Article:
Statistical analysis was performed with Statistica 13 software (StatSoft, Tulsa, Oklahoma, United States) and package R, version 3.5.0 (R Foundation for Statistical Computing, Vienna, Austria).9 Continuous variables are expressed as medians (interquartile ranges), whereas qualitative variables are shown as numbers (percentages). Normal distribution was assessed with the Shapiro–Wilk test. The comparison of continuous variables was performed by the Mann–Whitney test. The Fisher exact test was used to compare qualitative variables between the 2 groups. A P value of less than 0.05 was considered statistically significant.


As shown in Table 1, the final analysis included 32 VTE patients with CPS class B liver cirrhosis (3 patients were lost to follow-up after the first visit). Most of the patients experienced DVT with concomitant PE (65.6%). Cirrhosis was caused most commonly by alcoholic liver disease (37.5%). At baseline, 22 patients (68.8%) had ascites, 19 (59.4%) had INR greater than 1.2 (including 3 [9.4%] with INR >1.7), and 22 (68.8%) had an albumin level below 35 g/l. No one had encephalopathy.

Table 1. Baseline characteristics of patients with liver cirrhosis following venous thromboembolism


All patients (n = 32)

Apixaban (n = 18)

Dabigatran (n = 14)

P value

Age, y

61.5 (55.5–68.0)

60 (55–68)

62.5 (60–69)


Male sex

17 (53.1)

10 (55.6)

7 (50)


Body mass index, kg/m2

27.4 (24.7–29.5)

28 (25.7–31.2)

26.8 (24.6–28.4)


Current smoking

6 (18.8)

4 (22.2)

2 (14.3)


Time since cirrhosis diagnosis, mo

22.5 (17.–34.5)

23 (19–46)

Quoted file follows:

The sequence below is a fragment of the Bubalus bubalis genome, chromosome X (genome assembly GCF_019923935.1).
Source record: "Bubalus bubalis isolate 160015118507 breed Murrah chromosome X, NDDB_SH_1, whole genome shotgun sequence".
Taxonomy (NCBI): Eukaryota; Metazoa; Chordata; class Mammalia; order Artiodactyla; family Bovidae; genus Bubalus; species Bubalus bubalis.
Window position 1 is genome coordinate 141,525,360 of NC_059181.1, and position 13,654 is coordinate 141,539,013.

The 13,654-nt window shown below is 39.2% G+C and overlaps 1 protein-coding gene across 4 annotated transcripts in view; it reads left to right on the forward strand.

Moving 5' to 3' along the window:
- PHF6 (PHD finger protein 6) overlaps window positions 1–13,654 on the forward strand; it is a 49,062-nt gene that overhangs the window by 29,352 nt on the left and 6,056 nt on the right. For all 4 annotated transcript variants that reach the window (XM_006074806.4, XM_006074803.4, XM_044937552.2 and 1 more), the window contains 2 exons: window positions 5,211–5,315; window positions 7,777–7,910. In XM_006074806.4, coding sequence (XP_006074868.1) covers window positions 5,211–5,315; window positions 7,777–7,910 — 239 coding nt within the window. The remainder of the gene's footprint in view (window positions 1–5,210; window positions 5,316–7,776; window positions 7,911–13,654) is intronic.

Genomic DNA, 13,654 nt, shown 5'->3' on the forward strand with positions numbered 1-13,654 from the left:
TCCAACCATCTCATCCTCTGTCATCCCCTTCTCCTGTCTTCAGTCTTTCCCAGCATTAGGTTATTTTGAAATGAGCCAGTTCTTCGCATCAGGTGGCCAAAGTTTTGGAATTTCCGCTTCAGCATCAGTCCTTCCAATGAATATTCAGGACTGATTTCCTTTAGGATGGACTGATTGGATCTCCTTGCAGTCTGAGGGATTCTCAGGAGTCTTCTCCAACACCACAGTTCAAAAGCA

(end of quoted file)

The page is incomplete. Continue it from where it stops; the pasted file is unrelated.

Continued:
21 (15–33)


Cause of cirrhosis

Viral hepatitis

10 (31.2)

8 (44.4)

2 (14.3)


Alcoholic liver disease

12 (37.5)

3 (16.7)

9 (64.3)

Autoimmune hepatitis

6 (18.8)

4 (22.2)

2 (14.3)


4 (12.5)

3 (16.7)

1 (7.1)

Thrombotic manifestation


21 (65.6)

11 (61.6)

10 (71.4)


Isolated PE

4 (12.5)

2 (11.1)

2 (14.3)

SVT / iliofemoral DVT

7 (21.9)

5 (27.8)

2 (14.3)

VTE family history

15 (46.9)

10 (55.6)

5 (35.7)


Child-Pugh Score class B

7 points

24 (75)

13 (72.2)

11 (78.6)


8 points

8 (25)

5 (27.8)

3 (21.4)


Heart failure

12 (37.5)

9 (50)

3 (21.4)



10 (31.2)

7 (38.9)

3 (21.4)


Diabetes mellitus

2 (6.2)

1 (5.6)

1 (7.1)


Ulcer disease

7 (21.9)

3 (16.7)

4 (28.6)


Prior bleeding

5 (15.6)

5 (27.8)



Laboratory investigations


1.23 (1.1–1.4)

1.21 (1.1–1.3)

1.27 (1.2–1.4)


ALT, U/l

46.5 (32–59)

49 (30–59)

42.5 (33–55)


AST, U/l

44 (34–51.5)

41.5 (33–55)

45.5 (35–50)


Albumin, g/l

33.4 (31.6–37.0)

33.4 (31.6–36)

33.4 (31.6–37.3)


Bilirubin, μmol/l

38.9 (29.7–43.9)

38.1 (29.6–42.3)

39.6 (33.7–44.8)


Hemoglobin, g/dl

11.5 (10.7–12.8)

11.5 (10.8–12.8)

11.5 (10.2–12.8)


Platelet count, × 103/µl

111 (91.5–151)

111 (91–144)

111.5 (93–161)


eGFR, ml/min/1.73 m2

64.5 (55–70.5)

64 (45–70)

65.5 (60–72)



Acetylsalicylic acid

4 (12.5)

3 (16.7)

1 (7.1)



4 (12.5)

2 (11.1)

2 (14.3)


Proton pump inhibitors

27 (84.4)

14 (77.8)

13 (92.9)



Duration, mo

50 (47–54.5)

50 (46–53)

52.5 (48–55)


Recurrent VTE

3 (9.4)

2 (11.2)

1 (7.1)


Clinically relevant bleeding

5 (15.6)

4 (22.2)

1 (7.1)



10 (31.2)

6 (33.3)

4 (28.6)


Data are shown as number (percentage) or median (interquartile range).

Abbreviations: ALT, alanine transaminase; AST, aspartate aminotransferase; DVT, deep vein thrombosis; eGFR, estimated glomerular filtration rate; INR, international normalized ratio; PE, pulmonary embolism; SVT, splanchnic vein thrombosis; VTE, venous thromboembolism

Eighteen patients (56.3%) received apixaban 2.5 mg twice daily and 14 (43.7%) dabigatran 110 mg twice daily. Patient characteristics in the 2 treatment groups were similar except for the causes of cirrhosis, that is, the patients on apixaban more commonly had viral hepatitis, while those on dabigatran, alcoholic liver disease (P = 0.04; Table 1).

During a median (interquartile range) follow-up of 50 (47–54.5) months, 3 thrombotic events were reported (2.2%/year), including 2 DVTs (1.5%/year) and single PE (0.75%/year), all with 7 points in CPS, INR greater than 1.2, and ascites. Two had positive family history of VTE.